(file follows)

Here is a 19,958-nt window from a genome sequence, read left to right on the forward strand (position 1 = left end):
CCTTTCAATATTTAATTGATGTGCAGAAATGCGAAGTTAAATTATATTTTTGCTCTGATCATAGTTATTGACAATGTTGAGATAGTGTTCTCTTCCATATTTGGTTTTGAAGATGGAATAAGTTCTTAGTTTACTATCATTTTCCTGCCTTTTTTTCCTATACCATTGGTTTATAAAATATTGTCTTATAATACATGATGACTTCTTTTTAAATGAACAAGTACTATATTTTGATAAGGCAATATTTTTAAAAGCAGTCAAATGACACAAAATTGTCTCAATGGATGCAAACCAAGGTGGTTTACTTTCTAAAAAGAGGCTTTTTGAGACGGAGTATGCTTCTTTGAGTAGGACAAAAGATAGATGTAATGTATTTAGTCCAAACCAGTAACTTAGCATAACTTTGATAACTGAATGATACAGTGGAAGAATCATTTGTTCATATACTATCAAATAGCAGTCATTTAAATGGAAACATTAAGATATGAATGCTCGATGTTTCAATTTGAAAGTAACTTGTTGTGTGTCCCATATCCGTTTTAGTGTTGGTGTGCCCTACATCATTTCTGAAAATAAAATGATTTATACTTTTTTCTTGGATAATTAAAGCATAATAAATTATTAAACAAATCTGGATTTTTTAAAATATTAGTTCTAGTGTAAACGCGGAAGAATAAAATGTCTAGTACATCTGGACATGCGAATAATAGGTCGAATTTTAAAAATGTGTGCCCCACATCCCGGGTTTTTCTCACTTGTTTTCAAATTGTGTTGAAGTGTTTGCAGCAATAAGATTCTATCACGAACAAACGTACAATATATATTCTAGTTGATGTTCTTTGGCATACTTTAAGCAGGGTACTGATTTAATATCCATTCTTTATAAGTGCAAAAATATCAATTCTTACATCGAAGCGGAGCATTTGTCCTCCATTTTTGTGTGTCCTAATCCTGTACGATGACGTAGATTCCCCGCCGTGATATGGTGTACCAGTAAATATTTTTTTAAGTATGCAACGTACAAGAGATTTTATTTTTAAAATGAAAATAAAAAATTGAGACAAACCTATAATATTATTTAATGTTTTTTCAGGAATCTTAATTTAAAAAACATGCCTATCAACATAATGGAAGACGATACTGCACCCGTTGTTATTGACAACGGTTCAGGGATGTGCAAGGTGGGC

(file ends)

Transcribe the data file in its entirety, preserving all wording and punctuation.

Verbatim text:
Here is a 19,958-nt window from a genome sequence, read left to right on the forward strand (position 1 = left end):
CCTTTCAATATTTAATTGATGTGCAGAAATGCGAAGTTAAATTATATTTTTGCTCTGATCATAGTTATTGACAATGTTGAGATAGTGTTCTCTTCCATATTTGGTTTTGAAGATGGAATAAGTTCTTAGTTTACTATCATTTTCCTGCCTTTTTTTCCTATACCATTGGTTTATAAAATATTGTCTTATAATACATGATGACTTCTTTTTAAATGAACAAGTACTATATTTTGATAAGGCAATATTTTTAAAAGCAGTCAAATGACACAAAATTGTCTCAATGGATGCAAACCAAGGTGGTTTACTTTCTAAAAAGAGGCTTTTTGAGACGGAGTATGCTTCTTTGAGTAGGACAAAAGATAGATGTAATGTATTTAGTCCAAACCAGTAACTTAGCATAACTTTGATAACTGAATGATACAGTGGAAGAATCATTTGTTCATATACTATCAAATAGCAGTCATTTAAATGGAAACATTAAGATATGAATGCTCGATGTTTCAATTTGAAAGTAACTTGTTGTGTGTCCCATATCCGTTTTAGTGTTGGTGTGCCCTACATCATTTCTGAAAATAAAATGATTTATACTTTTTTCTTGGATAATTAAAGCATAATAAATTATTAAACAAATCTGGATTTTTTAAAATATTAGTTCTAGTGTAAACGCGGAAGAATAAAATGTCTAGTACATCTGGACATGCGAATAATAGGTCGAATTTTAAAAATGTGTGCCCCACATCCCGGGTTTTTCTCACTTGTTTTCAAATTGTGTTGAAGTGTTTGCAGCAATAAGATTCTATCACGAACAAACGTACAATATATATTCTAGTTGATGTTCTTTGGCATACTTTAAGCAGGGTACTGATTTAATATCCATTCTTTATAAGTGCAAAAATATCAATTCTTACATCGAAGCGGAGCATTTGTCCTCCATTTTTGTGTGTCCTAATCCTGTACGATGACGTAGATTCCCCGCCGTGATATGGTGTACCAGTAAATATTTTTTTAAGTATGCAACGTACAAGAGATTTTATTTTTAAAATGAAAATAAAAAATTGAGACAAACCTATAATATTATTTAATGTTTTTTCAGGAATCTTAATTTAAAAAACATGCCTATCAACATAATGGAAGACGATACTGCACCCGTTGTTATTGACAACGGTTCAGGGATGTGCAAGGTGGGC